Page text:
Equity as the sixth "E" in bike and pedestrian planning
Note: in 2015 I discovered that Minneapolis has made equity "the sixth E" in their active transportation planning. See "Revisiting bicycle (and pedestrian) planning and the 6th 'E': equity and the City of Minneapolis Bicycle Master Plan."
Bicycle and pedestrian planning is shaped by what is referred to as the "5 'E's" of engineering (facilities), education, encouragement (programming), enforcement, and evaluation (really planning).
I have suggested that the next generation of improvements in bike and pedestrian planning need to more systematically deal with:
(1) a systematic consideration of bicycling needs by demographic--whereas now most bike plans cater to white men, who make up a majority of the riders, abetted by the fact that most plans just do quota sampling--put up a survey and use the results as proffered without addressing under-representation in certain demographic groups;
(2) integrating programming (encouragement) within programs, rather than just focusing mostly on building infrastructure;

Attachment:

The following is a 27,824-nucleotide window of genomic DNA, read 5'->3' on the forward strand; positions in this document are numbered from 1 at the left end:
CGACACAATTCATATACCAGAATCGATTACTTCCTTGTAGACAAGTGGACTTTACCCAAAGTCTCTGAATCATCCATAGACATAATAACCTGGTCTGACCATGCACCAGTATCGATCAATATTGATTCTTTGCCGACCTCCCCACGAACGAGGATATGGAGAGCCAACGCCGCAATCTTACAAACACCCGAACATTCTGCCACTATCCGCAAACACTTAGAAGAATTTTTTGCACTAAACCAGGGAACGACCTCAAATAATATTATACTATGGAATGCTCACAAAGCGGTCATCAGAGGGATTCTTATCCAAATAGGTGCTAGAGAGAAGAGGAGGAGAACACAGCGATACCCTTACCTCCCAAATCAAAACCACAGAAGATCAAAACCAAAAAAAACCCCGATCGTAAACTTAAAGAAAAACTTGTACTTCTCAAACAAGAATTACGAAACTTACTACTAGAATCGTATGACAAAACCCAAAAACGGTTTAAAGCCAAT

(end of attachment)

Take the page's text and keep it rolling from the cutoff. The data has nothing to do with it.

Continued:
(3) taking bike and pedestrian planning down to the next level from city- or county-wide planning to the district/sector and neighborhood scales.
One of the presentations at the National Bike Summit yesterday in the panel on the "Metro Urban Cyclist" was by Nicole Freedman, director of BostonBikes, the branded bicycle program of the City of Boston.
They structure this in terms of defining Equity as the "sixth 'E'" of bike (and pedestrian) planning.
I would argue this is extendable to planning more generally and it is a simple and powerful expression and definition and way to address my point about the necessity of integrating systematic demographic analytical approaches into next generation bike planning.
Just make Equity the "sixth 'E'."
It's simple and effective, in that it allows us to define equity in terms of serving all potential demographics by:
- race and ethnicity
- household type.
That enables (and admonishes) us to address everybody--men and women, young and old, families, rich and poor, by race and ethnicity.
This helps me to better express my concern that while special programs focusing on particular elements of the demographic spread are important (women, African-Americans, families, children, etc.), we must ensure that such initiatives are elements of a broader and complete demographic profile and set of programs.
Typically a community may have one or more such programs--as advocacy or governmental issues--but not a full spectrum of programming.